This week the administration released its first slate of judicial nominations, including nine women, seven of whom are women of color. The groundbreaking list of nominees includes Ketanji Brown Jackson, a nominee to the DC Circuit Court of Appeals, the country’s second-highest court. NCJW supports her nomination and encourages the Biden administration to continue to nominate and the Senate to confirm fair, independent, diverse, and qualified judges.
What is it?
On March 30, President Biden released his intent to nominate 11 judicial candidates, including nominations to the DC Circuit and Seventh Circuit Courts of Appeals. Of the 11 candidates, 10 are lifetime appointments on the federal bench. NCJW is pleased to see the president holding to his past public commitments by releasing one of the most diverse nomination slates in US history. Two of the three women nominated to circuit courts are Black women: Ketanji Brown Jackson to the DC Circuit Court of Appeals, the second-highest court in the country, and Candace Jackson-Akiwumi to the Seventh Circuit Court of Appeals (currently an all-white court). It has been nearly ten years since a Black woman was confirmed to any circuit court. NCJW supports Ketanji Brown Jackson’s nomination.
How does it relate to our past work?
For the past 20 years, National Council of Jewish Women has been a leading voice in the fight to ensure a fair and independent judiciary with an unwavering commitment to constitutional rights. Our powerful grassroots network educates their communities about the importance of the federal judiciary and advocates for court vacancies to be filled by nominees who are fair, independent, and qualified, and that our federal bench reflects the diverse communities it serves.
What can I do now?
This week’s slate is an exciting start, but our work is only just beginning. Sign NCJW’s petition to the Senate urging them to confirm fair, independent, diverse, and qualified nominees who will ensure justice for all. Educate your community on why courts matter, and check NCJW’s CourtsMatter website often for updates on judicial nominations.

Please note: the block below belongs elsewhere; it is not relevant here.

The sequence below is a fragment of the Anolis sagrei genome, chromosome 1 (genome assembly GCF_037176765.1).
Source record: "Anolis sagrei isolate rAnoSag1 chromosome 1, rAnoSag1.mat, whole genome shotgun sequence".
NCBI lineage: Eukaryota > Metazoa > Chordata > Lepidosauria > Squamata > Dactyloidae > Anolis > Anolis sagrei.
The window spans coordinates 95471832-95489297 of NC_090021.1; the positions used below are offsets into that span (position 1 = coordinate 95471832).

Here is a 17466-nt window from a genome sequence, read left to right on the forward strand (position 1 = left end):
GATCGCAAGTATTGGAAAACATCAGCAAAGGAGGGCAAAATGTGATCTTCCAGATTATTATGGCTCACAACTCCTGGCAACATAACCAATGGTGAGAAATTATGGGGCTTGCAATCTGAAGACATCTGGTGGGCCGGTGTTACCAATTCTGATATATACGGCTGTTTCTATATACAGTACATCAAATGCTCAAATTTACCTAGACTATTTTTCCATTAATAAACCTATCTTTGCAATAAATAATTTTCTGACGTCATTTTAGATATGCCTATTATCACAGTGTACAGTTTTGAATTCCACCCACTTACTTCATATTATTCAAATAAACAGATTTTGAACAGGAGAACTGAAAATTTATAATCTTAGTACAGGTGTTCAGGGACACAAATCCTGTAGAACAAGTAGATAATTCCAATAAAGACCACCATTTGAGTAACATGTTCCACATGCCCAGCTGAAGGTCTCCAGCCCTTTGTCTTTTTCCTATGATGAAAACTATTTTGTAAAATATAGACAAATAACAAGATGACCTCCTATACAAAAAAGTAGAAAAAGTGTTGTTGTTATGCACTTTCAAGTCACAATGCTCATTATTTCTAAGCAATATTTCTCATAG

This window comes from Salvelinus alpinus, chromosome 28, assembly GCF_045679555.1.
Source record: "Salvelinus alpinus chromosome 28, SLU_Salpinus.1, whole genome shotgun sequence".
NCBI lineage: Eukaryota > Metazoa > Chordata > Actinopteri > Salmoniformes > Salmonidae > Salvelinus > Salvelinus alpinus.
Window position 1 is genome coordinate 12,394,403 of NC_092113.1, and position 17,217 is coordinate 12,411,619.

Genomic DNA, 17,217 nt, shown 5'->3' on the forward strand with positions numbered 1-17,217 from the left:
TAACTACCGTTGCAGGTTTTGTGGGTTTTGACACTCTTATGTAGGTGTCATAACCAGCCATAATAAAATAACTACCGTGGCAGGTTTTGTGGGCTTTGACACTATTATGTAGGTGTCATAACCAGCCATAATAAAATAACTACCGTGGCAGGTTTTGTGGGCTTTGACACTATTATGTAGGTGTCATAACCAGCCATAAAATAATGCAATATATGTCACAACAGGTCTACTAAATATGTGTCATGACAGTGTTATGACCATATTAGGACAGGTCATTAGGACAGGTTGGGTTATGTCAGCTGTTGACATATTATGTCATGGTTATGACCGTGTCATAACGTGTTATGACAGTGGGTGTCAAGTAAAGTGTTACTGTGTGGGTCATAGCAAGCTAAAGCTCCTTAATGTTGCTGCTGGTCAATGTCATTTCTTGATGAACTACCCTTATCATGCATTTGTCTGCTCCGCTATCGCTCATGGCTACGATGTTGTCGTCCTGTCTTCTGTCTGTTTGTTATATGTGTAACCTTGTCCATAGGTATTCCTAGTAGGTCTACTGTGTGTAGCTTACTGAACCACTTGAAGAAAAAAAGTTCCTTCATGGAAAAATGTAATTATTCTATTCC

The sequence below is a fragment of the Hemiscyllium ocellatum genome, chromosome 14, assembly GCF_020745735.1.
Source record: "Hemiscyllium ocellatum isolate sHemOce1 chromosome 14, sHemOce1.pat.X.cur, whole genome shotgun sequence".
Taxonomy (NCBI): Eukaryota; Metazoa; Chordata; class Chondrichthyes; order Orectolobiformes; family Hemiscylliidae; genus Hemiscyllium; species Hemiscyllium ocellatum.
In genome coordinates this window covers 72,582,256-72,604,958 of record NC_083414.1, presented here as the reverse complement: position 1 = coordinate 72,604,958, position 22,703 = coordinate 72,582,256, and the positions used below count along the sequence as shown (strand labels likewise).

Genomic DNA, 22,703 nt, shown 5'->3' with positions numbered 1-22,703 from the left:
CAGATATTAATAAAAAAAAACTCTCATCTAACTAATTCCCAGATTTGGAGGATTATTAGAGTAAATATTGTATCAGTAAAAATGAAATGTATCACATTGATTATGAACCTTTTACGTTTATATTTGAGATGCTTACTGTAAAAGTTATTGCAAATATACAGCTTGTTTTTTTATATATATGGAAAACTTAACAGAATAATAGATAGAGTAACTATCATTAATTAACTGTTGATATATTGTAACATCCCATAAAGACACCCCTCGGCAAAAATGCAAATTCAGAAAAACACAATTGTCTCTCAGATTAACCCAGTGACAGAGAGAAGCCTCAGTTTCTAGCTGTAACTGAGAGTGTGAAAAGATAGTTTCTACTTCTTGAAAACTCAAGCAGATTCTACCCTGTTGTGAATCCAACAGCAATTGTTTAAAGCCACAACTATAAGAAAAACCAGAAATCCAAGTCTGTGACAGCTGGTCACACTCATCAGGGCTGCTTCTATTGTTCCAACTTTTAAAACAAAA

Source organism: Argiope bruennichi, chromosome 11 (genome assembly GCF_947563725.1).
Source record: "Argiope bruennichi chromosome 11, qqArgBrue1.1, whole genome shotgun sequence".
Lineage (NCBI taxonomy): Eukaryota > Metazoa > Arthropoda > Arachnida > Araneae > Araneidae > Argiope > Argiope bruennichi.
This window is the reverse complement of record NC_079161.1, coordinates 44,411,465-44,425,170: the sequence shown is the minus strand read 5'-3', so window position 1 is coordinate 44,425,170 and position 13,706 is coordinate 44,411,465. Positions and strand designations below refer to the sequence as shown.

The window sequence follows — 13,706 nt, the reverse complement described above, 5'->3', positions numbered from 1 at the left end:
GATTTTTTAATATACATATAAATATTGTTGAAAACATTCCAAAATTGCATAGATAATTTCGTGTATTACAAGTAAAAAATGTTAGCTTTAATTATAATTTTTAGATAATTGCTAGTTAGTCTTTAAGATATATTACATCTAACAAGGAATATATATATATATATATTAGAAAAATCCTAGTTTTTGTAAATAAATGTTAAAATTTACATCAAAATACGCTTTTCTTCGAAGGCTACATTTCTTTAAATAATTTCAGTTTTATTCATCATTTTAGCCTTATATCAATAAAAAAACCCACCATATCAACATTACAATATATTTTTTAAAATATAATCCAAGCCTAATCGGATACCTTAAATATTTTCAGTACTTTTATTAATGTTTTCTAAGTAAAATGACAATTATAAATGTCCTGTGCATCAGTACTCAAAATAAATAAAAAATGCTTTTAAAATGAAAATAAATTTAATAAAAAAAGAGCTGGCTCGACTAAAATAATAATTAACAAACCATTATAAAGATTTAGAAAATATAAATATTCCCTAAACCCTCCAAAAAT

- Reinstating and reinvigorating the White House Initiative on Asian Americans and Pacific Islanders, with an initial focus on anti-Asian bias and violence;
- $49.5 million in funding for AAPI survivors of domestic violence and sexual assault; and
- Establishing a Department of Justice cross-agency initiative to address anti-Asian violence.
For the People Act:
NCJW and Workers Circle are teaming up for “April Actions for Democracy” to advocate for the For the People Act (S1). This democracy reform bill would strengthen and restore voting rights, offer new protections for voters, end the dominance of big money in politics, and implement anti-corruption, pro-ethics measures to clean up government. Watch this call recording and dive into the April Actions for Democracy toolkit to learn how to take action.
American Jobs Plan:
On March 31, President Biden announced the next phase of pandemic recovery, titled the American Jobs Plan. The $2 trillion infrastructure plan includes a section on the care economy, including investing in childcare infrastructure, enabling a well-trained and well-paid home care workforce, and improving childcare, home care, and eldercare options. As an organization devoted to improving the lives of women, children, and families, we applaud the president’s commitment to the care economy, which we know is disproportionately shouldered by women and women of color.